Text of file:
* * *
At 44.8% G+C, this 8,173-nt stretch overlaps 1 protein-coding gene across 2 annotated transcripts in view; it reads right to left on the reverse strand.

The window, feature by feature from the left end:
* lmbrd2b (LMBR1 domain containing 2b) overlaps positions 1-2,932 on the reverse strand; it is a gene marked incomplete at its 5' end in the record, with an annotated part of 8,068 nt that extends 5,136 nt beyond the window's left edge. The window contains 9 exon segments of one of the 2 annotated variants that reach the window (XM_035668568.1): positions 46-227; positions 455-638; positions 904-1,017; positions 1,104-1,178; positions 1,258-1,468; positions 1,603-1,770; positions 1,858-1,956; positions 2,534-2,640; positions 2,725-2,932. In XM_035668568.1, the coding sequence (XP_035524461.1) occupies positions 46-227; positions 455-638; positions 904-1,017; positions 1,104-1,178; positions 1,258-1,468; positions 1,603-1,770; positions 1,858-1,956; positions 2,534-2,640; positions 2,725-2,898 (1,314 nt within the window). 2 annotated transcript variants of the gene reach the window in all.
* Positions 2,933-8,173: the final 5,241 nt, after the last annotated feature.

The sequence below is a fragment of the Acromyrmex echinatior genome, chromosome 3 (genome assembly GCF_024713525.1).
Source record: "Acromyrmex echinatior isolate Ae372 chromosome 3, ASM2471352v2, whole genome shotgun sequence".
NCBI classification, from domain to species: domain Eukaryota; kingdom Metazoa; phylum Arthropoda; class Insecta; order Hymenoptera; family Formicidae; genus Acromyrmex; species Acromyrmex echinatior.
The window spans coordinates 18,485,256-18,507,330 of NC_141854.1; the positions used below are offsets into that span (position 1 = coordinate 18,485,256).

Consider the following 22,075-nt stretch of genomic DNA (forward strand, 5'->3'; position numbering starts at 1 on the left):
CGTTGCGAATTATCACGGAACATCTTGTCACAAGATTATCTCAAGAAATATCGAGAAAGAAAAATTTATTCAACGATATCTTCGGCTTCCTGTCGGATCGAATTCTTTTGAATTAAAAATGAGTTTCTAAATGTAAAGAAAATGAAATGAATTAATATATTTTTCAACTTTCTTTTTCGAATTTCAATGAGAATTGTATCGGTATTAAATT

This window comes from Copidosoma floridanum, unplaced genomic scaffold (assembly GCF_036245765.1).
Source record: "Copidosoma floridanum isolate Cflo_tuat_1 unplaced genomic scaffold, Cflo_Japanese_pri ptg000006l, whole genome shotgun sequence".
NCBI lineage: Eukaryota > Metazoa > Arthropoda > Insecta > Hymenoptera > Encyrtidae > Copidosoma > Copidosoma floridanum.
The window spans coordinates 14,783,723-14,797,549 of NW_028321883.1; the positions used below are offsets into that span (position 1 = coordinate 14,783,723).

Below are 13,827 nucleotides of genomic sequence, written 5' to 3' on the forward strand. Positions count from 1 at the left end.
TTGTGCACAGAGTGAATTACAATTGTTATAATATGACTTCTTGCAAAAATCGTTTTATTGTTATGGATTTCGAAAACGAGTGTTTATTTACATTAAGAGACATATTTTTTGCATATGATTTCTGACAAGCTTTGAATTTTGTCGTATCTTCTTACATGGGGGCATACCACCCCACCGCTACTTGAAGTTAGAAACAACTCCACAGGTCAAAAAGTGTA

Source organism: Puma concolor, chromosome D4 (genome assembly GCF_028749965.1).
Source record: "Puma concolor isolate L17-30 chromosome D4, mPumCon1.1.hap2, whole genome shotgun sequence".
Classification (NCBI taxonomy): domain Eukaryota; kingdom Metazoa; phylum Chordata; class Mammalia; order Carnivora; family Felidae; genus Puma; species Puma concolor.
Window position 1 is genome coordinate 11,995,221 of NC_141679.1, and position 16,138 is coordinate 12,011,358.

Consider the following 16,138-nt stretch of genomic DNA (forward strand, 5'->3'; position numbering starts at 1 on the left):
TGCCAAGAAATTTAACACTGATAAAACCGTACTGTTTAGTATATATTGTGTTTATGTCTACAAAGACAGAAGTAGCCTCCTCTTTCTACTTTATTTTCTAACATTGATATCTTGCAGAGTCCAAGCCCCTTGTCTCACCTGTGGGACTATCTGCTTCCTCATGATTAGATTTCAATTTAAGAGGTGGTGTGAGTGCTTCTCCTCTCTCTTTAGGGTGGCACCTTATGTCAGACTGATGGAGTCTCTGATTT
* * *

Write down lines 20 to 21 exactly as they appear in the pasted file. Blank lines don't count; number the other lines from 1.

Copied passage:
Window position 1 is genome coordinate 11,995,221 of NC_141679.1, and position 16,138 is coordinate 12,011,358.

Consider the following 16,138-nt stretch of genomic DNA (forward strand, 5'->3'; position numbering starts at 1 on the left):